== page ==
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Main > Fairy tale > All authors > Frank Baum > Fairy tale "Aunt Jane's Nieces"

Aunt Jane's Nieces

"Why have I never heard of her before?" enquired the girl, with a

slight accession of interest in her tones.

"That I cannot well explain. I had supposed you knew of your poor

father's sister Jane, although you were so young when he died that it

is possible he never mentioned her name in your presence."

"They were not on friendly terms, you know. Jane was rich, having

inherited a fortune and a handsome country place from a young man whom

she was engaged to marry, but who died on the eve of his wedding day."

"How romantic!" exclaimed Louise.

"It does seem romantic, related in this way," replied her mother. "But

with the inheritance all romance disappeared from your aunt's life.

She became a crabbed, disagreeable woman, old before her time and

friendless because she suspected everyone of trying to rob her of her

money. Your poor father applied to her in vain for assistance, and I

believe her refusal positively shortened his life. When he died, after

struggling bravely to succeed in his business, he left nothing but his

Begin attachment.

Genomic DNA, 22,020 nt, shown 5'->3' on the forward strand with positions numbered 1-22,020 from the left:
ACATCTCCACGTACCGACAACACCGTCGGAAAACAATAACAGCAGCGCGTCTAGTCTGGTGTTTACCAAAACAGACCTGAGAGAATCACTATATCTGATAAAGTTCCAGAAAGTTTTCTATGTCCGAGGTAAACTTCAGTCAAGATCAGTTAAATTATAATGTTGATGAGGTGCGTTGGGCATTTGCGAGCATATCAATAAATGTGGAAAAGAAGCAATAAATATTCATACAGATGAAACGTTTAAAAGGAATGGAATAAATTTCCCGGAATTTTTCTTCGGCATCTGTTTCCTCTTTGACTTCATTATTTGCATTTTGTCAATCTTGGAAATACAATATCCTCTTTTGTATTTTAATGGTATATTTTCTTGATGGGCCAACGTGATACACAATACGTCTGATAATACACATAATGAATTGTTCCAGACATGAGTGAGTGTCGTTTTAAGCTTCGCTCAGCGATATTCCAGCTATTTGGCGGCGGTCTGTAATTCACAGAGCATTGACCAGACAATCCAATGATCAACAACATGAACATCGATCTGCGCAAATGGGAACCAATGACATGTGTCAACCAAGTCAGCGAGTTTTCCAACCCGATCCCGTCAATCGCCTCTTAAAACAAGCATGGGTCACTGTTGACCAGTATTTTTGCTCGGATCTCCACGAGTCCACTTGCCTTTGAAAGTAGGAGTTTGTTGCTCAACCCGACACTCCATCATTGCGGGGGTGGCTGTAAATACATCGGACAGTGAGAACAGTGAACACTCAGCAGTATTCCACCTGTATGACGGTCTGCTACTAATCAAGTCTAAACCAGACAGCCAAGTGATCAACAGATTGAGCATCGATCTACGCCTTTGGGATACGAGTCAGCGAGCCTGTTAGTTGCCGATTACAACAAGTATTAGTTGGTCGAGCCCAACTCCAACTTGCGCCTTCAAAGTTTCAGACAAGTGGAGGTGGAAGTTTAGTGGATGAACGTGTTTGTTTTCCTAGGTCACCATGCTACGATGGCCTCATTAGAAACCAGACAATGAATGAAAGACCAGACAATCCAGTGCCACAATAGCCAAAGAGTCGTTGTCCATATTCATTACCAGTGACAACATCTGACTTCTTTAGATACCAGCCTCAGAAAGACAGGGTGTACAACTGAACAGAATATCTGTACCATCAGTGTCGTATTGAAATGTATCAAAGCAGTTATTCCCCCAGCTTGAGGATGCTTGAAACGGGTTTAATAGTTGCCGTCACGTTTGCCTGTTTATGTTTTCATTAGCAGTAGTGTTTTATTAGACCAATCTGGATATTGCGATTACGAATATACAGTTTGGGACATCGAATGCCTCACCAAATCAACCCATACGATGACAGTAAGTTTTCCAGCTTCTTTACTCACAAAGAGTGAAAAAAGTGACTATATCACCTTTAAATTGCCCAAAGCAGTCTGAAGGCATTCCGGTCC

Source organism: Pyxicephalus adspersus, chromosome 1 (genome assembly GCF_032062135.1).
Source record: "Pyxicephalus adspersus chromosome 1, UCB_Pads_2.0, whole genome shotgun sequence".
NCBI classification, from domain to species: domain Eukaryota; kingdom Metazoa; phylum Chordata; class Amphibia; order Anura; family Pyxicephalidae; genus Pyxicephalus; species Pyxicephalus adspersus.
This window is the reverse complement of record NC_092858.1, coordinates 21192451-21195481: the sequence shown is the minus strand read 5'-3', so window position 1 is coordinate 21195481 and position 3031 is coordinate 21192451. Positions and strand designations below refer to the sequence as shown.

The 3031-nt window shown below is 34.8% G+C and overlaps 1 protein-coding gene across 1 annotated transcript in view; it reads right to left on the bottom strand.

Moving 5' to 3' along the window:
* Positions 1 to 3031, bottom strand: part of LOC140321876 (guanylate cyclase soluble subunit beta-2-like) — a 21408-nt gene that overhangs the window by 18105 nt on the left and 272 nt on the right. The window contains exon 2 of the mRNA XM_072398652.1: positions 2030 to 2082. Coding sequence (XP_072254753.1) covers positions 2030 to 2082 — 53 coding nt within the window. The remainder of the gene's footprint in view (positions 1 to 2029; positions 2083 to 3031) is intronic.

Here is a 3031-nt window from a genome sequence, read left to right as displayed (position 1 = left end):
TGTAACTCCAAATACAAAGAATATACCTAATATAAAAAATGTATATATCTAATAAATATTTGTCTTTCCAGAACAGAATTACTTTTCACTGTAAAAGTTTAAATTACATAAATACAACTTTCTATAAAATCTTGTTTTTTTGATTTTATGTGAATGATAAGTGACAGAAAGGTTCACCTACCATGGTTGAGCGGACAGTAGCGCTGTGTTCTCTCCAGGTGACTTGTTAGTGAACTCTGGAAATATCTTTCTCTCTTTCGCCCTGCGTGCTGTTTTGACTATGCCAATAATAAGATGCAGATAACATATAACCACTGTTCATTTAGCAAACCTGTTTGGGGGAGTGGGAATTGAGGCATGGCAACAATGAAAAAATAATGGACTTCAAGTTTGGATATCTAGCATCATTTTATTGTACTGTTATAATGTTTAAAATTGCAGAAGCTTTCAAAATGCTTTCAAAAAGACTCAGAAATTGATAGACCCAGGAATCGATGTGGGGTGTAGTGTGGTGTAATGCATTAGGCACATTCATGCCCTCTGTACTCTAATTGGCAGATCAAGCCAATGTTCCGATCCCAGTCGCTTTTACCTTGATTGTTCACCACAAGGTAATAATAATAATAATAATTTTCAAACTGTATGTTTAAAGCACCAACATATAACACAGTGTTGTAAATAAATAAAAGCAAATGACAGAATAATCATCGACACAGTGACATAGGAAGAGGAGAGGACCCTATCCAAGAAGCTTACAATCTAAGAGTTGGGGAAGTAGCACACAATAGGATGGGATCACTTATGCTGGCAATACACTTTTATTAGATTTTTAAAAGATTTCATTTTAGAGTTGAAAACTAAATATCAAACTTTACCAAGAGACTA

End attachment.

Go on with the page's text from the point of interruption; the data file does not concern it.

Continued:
"Thank heaven he left that!" sighed Louise.

"Yes; we would have been beggared, indeed, without it," agreed Mrs.

Merrick. "Yet I often wonder, Louise, how we managed to live upon the

interest of that money for so many years."

"We didn't live--we existed," corrected the girl, yawning. "We

scrimped and pinched, and denied ourselves everything but bare

necessities. And had it not been for your brilliant idea, mater dear,

we would still be struggling in the depths of poverty."

Mrs. Merrick frowned, and leaned back in her chair.

"I sometimes doubt if the idea was so brilliant, after all," she

returned, with a certain grimness of expression. "We're plunging,

Louise; and it may be into a bottomless pit."

"Don't worry, dear," said the girl, biting into a bonbon. "We are

only on the verge of our great adventure, and there's no reason to

be discouraged yet, I assure you. Brilliant! Of course the idea

was brilliant, mamma. The income of that insurance money was

insignificant, but the capital is a very respectable sum.

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